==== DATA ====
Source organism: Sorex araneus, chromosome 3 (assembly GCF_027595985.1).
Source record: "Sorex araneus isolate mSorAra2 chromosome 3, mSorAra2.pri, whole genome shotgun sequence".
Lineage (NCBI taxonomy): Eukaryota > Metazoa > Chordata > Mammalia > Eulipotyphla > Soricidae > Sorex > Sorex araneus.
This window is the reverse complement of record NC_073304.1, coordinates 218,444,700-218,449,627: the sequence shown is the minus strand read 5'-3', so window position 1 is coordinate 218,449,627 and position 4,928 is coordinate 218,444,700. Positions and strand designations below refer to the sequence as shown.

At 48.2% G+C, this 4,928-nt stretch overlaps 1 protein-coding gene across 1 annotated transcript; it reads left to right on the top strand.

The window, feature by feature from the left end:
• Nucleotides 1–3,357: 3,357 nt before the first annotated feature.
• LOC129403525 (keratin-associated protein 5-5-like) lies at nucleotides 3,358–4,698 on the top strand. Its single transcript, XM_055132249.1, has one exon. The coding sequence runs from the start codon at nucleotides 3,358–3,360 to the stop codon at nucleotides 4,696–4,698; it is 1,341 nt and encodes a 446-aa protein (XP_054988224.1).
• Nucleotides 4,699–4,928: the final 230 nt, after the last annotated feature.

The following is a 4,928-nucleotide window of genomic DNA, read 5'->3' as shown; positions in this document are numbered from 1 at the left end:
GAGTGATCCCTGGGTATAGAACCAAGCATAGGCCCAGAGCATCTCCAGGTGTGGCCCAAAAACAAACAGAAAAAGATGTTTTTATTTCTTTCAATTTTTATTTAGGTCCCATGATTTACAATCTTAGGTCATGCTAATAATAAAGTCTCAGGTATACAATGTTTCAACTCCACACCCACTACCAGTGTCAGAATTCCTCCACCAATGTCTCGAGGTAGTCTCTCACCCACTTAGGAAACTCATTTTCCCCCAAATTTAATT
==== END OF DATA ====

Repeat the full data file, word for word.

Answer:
Source organism: Sorex araneus, chromosome 3 (assembly GCF_027595985.1).
Source record: "Sorex araneus isolate mSorAra2 chromosome 3, mSorAra2.pri, whole genome shotgun sequence".
Lineage (NCBI taxonomy): Eukaryota > Metazoa > Chordata > Mammalia > Eulipotyphla > Soricidae > Sorex > Sorex araneus.
This window is the reverse complement of record NC_073304.1, coordinates 218,444,700-218,449,627: the sequence shown is the minus strand read 5'-3', so window position 1 is coordinate 218,449,627 and position 4,928 is coordinate 218,444,700. Positions and strand designations below refer to the sequence as shown.

At 48.2% G+C, this 4,928-nt stretch overlaps 1 protein-coding gene across 1 annotated transcript; it reads left to right on the top strand.

The window, feature by feature from the left end:
• Nucleotides 1–3,357: 3,357 nt before the first annotated feature.
• LOC129403525 (keratin-associated protein 5-5-like) lies at nucleotides 3,358–4,698 on the top strand. Its single transcript, XM_055132249.1, has one exon. The coding sequence runs from the start codon at nucleotides 3,358–3,360 to the stop codon at nucleotides 4,696–4,698; it is 1,341 nt and encodes a 446-aa protein (XP_054988224.1).
• Nucleotides 4,699–4,928: the final 230 nt, after the last annotated feature.

The following is a 4,928-nucleotide window of genomic DNA, read 5'->3' as shown; positions in this document are numbered from 1 at the left end:
GAGTGATCCCTGGGTATAGAACCAAGCATAGGCCCAGAGCATCTCCAGGTGTGGCCCAAAAACAAACAGAAAAAGATGTTTTTATTTCTTTCAATTTTTATTTAGGTCCCATGATTTACAATCTTAGGTCATGCTAATAATAAAGTCTCAGGTATACAATGTTTCAACTCCACACCCACTACCAGTGTCAGAATTCCTCCACCAATGTCTCGAGGTAGTCTCTCACCCACTTAGGAAACTCATTTTCCCCCAAATTTAATT